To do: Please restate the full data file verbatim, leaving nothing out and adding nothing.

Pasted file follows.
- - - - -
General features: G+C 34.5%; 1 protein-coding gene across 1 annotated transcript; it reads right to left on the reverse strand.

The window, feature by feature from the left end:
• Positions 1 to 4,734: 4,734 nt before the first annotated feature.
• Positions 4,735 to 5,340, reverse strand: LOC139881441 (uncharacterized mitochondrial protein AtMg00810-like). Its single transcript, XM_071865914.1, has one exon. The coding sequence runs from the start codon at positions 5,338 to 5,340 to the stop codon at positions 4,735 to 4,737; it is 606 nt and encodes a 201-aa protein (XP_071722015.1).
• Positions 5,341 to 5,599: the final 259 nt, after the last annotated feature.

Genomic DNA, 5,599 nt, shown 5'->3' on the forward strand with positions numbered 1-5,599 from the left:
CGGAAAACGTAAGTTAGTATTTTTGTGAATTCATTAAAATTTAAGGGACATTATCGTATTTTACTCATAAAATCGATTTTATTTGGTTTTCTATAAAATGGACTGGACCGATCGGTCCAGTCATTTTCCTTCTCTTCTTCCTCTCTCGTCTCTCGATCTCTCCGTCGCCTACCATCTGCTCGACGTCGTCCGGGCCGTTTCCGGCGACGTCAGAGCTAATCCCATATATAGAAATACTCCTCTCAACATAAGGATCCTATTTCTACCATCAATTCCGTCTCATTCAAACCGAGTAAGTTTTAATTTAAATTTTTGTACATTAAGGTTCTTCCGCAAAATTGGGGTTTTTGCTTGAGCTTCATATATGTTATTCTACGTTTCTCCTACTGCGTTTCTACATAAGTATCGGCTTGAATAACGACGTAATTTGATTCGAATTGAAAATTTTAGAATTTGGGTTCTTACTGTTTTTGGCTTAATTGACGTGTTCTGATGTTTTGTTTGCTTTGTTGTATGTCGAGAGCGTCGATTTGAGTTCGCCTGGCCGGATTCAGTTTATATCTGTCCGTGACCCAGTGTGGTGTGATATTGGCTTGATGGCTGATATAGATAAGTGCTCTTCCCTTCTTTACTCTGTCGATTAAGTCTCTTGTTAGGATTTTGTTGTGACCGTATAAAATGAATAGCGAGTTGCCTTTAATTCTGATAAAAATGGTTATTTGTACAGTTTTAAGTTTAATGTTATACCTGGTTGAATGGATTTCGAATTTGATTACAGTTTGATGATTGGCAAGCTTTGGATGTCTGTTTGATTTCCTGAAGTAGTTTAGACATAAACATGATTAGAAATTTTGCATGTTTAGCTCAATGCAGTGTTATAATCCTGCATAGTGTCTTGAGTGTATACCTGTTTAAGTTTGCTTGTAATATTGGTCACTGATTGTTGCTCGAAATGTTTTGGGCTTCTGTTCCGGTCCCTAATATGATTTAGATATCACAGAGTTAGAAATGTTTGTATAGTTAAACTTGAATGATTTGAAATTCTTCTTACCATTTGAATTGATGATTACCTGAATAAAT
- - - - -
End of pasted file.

General features: G+C 34.5%; 1 protein-coding gene across 1 annotated transcript; it reads right to left on the reverse strand.

The window, feature by feature from the left end:
• Positions 1 to 4,734: 4,734 nt before the first annotated feature.
• Positions 4,735 to 5,340, reverse strand: LOC139881441 (uncharacterized mitochondrial protein AtMg00810-like). Its single transcript, XM_071865914.1, has one exon. The coding sequence runs from the start codon at positions 5,338 to 5,340 to the stop codon at positions 4,735 to 4,737; it is 606 nt and encodes a 201-aa protein (XP_071722015.1).
• Positions 5,341 to 5,599: the final 259 nt, after the last annotated feature.

Genomic DNA, 5,599 nt, shown 5'->3' on the forward strand with positions numbered 1-5,599 from the left:
CGGAAAACGTAAGTTAGTATTTTTGTGAATTCATTAAAATTTAAGGGACATTATCGTATTTTACTCATAAAATCGATTTTATTTGGTTTTCTATAAAATGGACTGGACCGATCGGTCCAGTCATTTTCCTTCTCTTCTTCCTCTCTCGTCTCTCGATCTCTCCGTCGCCTACCATCTGCTCGACGTCGTCCGGGCCGTTTCCGGCGACGTCAGAGCTAATCCCATATATAGAAATACTCCTCTCAACATAAGGATCCTATTTCTACCATCAATTCCGTCTCATTCAAACCGAGTAAGTTTTAATTTAAATTTTTGTACATTAAGGTTCTTCCGCAAAATTGGGGTTTTTGCTTGAGCTTCATATATGTTATTCTACGTTTCTCCTACTGCGTTTCTACATAAGTATCGGCTTGAATAACGACGTAATTTGATTCGAATTGAAAATTTTAGAATTTGGGTTCTTACTGTTTTTGGCTTAATTGACGTGTTCTGATGTTTTGTTTGCTTTGTTGTATGTCGAGAGCGTCGATTTGAGTTCGCCTGGCCGGATTCAGTTTATATCTGTCCGTGACCCAGTGTGGTGTGATATTGGCTTGATGGCTGATATAGATAAGTGCTCTTCCCTTCTTTACTCTGTCGATTAAGTCTCTTGTTAGGATTTTGTTGTGACCGTATAAAATGAATAGCGAGTTGCCTTTAATTCTGATAAAAATGGTTATTTGTACAGTTTTAAGTTTAATGTTATACCTGGTTGAATGGATTTCGAATTTGATTACAGTTTGATGATTGGCAAGCTTTGGATGTCTGTTTGATTTCCTGAAGTAGTTTAGACATAAACATGATTAGAAATTTTGCATGTTTAGCTCAATGCAGTGTTATAATCCTGCATAGTGTCTTGAGTGTATACCTGTTTAAGTTTGCTTGTAATATTGGTCACTGATTGTTGCTCGAAATGTTTTGGGCTTCTGTTCCGGTCCCTAATATGATTTAGATATCACAGAGTTAGAAATGTTTGTATAGTTAAACTTGAATGATTTGAAATTCTTCTTACCATTTGAATTGATGATTACCTGAATAAAT